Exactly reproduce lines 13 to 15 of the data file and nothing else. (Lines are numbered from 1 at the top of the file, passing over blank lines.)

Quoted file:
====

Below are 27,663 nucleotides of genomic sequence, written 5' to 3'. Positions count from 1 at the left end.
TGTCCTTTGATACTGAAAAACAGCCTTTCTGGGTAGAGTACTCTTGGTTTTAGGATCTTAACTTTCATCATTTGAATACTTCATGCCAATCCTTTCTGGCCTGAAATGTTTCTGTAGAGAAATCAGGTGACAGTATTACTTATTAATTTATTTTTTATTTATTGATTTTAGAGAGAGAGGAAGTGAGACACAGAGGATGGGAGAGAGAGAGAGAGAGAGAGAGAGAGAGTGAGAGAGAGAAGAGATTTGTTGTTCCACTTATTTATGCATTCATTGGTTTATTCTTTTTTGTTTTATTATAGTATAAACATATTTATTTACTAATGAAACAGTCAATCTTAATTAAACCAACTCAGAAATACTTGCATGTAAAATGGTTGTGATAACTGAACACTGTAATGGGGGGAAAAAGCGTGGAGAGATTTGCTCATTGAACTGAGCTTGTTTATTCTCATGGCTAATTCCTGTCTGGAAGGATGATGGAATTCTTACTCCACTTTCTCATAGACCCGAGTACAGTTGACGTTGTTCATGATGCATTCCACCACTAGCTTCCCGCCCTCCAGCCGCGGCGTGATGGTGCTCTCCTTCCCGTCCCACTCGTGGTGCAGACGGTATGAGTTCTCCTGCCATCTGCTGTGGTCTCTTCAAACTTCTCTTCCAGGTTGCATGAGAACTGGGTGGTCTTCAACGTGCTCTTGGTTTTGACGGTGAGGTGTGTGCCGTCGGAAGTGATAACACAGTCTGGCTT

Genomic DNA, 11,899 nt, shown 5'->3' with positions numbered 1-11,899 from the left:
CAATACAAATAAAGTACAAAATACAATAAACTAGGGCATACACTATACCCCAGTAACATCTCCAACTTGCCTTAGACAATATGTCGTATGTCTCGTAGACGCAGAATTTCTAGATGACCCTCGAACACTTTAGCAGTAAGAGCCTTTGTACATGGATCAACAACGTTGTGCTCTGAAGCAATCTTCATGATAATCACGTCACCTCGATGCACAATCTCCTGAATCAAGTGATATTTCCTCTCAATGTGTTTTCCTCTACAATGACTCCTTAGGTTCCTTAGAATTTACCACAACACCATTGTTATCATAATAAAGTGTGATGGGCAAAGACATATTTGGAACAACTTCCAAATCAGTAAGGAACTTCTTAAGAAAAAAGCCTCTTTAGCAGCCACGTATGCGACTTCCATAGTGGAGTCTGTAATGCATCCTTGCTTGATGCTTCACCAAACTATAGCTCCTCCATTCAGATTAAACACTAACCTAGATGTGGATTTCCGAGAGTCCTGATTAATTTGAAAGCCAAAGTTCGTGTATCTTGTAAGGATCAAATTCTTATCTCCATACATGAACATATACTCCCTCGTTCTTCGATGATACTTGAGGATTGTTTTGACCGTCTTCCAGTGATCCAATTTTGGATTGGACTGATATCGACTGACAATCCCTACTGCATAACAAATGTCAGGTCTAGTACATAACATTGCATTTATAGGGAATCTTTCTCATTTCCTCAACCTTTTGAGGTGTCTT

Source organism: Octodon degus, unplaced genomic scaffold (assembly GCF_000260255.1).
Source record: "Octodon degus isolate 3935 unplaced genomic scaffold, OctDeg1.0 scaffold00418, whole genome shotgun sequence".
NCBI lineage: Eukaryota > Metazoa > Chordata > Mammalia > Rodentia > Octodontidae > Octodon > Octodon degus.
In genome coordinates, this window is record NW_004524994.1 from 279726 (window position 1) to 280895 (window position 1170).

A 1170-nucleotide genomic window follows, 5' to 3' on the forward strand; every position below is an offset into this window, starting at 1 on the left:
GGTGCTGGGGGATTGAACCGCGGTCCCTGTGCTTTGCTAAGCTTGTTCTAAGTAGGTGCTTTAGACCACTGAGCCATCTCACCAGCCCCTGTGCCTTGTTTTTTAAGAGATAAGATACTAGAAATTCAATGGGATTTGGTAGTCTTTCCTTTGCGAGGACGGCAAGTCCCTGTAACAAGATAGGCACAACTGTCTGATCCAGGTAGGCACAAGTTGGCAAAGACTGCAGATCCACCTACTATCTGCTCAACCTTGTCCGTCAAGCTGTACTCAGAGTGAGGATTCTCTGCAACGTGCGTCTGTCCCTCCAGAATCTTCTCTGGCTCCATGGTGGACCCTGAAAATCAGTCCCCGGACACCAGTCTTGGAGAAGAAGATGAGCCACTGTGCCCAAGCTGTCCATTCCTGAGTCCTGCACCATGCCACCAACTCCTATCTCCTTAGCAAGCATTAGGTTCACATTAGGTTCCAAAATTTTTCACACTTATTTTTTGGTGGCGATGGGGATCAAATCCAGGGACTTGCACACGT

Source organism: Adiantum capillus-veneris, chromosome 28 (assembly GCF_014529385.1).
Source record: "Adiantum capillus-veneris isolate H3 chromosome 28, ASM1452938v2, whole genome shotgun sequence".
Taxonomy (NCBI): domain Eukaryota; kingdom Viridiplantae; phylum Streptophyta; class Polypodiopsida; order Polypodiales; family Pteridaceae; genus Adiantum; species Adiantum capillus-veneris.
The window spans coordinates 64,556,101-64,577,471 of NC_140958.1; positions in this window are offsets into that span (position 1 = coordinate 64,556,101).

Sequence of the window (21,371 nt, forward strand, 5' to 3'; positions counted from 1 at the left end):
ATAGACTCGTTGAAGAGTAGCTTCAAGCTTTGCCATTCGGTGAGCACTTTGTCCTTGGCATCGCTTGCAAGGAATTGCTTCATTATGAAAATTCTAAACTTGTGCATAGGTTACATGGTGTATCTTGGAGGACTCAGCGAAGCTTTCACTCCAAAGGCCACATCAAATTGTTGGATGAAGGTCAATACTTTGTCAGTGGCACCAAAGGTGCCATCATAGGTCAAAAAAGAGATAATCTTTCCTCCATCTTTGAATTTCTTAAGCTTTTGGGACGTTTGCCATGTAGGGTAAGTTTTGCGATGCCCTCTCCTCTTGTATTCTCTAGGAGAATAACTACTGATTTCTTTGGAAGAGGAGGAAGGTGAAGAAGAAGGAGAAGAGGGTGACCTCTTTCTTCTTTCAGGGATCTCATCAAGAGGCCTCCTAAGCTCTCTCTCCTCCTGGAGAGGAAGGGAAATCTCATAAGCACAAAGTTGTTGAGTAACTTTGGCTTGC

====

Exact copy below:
Taxonomy (NCBI): domain Eukaryota; kingdom Viridiplantae; phylum Streptophyta; class Polypodiopsida; order Polypodiales; family Pteridaceae; genus Adiantum; species Adiantum capillus-veneris.
The window spans coordinates 64,556,101-64,577,471 of NC_140958.1; positions in this window are offsets into that span (position 1 = coordinate 64,556,101).

Sequence of the window (21,371 nt, forward strand, 5' to 3'; positions counted from 1 at the left end):